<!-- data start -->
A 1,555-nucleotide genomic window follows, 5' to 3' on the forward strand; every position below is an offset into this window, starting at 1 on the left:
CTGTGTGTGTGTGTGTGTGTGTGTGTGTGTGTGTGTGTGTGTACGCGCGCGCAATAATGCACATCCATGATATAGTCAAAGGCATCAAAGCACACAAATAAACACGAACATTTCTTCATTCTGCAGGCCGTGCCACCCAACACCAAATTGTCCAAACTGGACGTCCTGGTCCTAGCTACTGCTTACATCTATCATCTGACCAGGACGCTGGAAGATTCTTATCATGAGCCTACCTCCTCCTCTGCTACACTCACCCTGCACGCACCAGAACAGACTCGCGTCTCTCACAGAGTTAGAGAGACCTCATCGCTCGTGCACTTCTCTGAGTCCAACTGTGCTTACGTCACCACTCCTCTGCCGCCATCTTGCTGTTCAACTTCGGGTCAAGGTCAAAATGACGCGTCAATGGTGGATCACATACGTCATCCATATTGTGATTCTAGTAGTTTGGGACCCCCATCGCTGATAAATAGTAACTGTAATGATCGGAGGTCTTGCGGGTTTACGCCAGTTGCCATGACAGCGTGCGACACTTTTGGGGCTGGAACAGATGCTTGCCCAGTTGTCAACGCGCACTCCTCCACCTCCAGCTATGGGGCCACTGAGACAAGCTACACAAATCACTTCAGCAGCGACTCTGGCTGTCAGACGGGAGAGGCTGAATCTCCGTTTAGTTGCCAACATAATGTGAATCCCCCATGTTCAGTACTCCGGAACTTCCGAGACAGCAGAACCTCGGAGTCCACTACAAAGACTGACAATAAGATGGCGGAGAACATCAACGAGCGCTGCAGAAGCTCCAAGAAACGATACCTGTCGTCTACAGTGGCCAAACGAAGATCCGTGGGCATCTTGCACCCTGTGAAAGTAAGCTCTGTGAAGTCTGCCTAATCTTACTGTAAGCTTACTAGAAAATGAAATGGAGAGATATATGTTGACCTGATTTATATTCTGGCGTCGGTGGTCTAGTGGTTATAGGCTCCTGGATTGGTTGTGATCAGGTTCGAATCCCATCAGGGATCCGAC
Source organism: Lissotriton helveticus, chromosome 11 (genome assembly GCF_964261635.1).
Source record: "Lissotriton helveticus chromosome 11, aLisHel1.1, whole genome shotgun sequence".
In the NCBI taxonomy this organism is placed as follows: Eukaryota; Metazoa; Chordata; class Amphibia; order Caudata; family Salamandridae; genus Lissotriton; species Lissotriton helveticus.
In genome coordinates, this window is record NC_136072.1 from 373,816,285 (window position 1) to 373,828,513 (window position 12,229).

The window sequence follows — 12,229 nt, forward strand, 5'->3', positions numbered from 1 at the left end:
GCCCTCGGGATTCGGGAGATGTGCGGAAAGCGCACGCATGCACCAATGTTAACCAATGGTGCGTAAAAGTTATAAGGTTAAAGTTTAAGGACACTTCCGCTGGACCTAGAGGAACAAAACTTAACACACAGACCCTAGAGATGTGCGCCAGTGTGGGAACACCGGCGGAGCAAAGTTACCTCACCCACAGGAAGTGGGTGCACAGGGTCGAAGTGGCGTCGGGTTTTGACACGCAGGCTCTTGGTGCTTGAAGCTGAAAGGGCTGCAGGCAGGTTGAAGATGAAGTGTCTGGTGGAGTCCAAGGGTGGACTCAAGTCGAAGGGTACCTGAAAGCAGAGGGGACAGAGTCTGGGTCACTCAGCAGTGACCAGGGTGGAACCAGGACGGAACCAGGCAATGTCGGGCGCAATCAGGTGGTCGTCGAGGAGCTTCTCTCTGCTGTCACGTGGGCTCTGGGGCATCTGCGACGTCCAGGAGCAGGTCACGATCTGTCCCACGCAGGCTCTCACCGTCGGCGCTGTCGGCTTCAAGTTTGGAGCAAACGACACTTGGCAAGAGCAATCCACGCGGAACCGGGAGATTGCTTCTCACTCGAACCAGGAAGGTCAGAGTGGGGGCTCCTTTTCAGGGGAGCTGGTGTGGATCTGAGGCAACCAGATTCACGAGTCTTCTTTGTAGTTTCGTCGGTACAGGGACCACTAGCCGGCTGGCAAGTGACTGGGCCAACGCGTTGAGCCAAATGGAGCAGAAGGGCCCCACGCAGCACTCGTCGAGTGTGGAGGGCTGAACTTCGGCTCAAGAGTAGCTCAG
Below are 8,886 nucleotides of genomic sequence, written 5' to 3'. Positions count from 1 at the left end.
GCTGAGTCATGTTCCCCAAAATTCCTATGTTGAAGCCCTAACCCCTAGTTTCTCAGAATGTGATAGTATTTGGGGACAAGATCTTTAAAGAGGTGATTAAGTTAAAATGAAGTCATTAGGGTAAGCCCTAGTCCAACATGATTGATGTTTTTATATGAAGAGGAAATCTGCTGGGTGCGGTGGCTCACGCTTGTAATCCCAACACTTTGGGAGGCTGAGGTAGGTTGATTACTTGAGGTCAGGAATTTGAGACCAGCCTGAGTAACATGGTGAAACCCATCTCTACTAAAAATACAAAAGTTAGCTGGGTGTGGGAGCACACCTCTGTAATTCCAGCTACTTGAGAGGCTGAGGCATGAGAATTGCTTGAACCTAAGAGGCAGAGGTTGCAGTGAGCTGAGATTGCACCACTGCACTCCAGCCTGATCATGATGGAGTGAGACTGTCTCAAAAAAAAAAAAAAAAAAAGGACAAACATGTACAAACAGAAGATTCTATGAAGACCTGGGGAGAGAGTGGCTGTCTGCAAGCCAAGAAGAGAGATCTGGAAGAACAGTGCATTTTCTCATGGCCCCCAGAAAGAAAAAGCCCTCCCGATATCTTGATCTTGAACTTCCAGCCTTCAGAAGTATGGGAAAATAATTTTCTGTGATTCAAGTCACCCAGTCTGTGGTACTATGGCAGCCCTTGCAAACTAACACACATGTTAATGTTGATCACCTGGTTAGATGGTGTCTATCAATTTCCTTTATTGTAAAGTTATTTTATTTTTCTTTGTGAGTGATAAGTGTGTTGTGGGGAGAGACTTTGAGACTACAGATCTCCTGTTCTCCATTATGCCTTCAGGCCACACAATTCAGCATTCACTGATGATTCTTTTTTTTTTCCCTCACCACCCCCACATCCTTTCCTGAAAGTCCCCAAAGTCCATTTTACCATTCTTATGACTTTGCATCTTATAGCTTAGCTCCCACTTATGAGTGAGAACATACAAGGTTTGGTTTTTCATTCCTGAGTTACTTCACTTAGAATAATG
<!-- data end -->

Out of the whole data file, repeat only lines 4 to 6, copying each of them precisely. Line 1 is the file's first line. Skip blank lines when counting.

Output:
Source record: "Lissotriton helveticus chromosome 11, aLisHel1.1, whole genome shotgun sequence".
In the NCBI taxonomy this organism is placed as follows: Eukaryota; Metazoa; Chordata; class Amphibia; order Caudata; family Salamandridae; genus Lissotriton; species Lissotriton helveticus.
In genome coordinates, this window is record NC_136072.1 from 373,816,285 (window position 1) to 373,828,513 (window position 12,229).